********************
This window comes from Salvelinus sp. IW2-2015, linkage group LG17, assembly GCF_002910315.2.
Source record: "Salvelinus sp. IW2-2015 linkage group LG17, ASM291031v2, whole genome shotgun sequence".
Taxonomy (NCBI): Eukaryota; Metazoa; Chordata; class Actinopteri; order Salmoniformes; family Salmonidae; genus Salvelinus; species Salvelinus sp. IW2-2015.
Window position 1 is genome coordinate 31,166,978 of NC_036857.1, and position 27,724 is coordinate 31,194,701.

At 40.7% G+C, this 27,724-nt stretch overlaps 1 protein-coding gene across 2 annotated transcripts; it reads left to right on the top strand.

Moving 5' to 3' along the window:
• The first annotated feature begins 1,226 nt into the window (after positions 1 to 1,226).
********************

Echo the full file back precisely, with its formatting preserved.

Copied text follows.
This window comes from Salvelinus sp. IW2-2015, linkage group LG17, assembly GCF_002910315.2.
Source record: "Salvelinus sp. IW2-2015 linkage group LG17, ASM291031v2, whole genome shotgun sequence".
Taxonomy (NCBI): Eukaryota; Metazoa; Chordata; class Actinopteri; order Salmoniformes; family Salmonidae; genus Salvelinus; species Salvelinus sp. IW2-2015.
Window position 1 is genome coordinate 31,166,978 of NC_036857.1, and position 27,724 is coordinate 31,194,701.

At 40.7% G+C, this 27,724-nt stretch overlaps 1 protein-coding gene across 2 annotated transcripts; it reads left to right on the top strand.

Moving 5' to 3' along the window:
• The first annotated feature begins 1,226 nt into the window (after positions 1 to 1,226).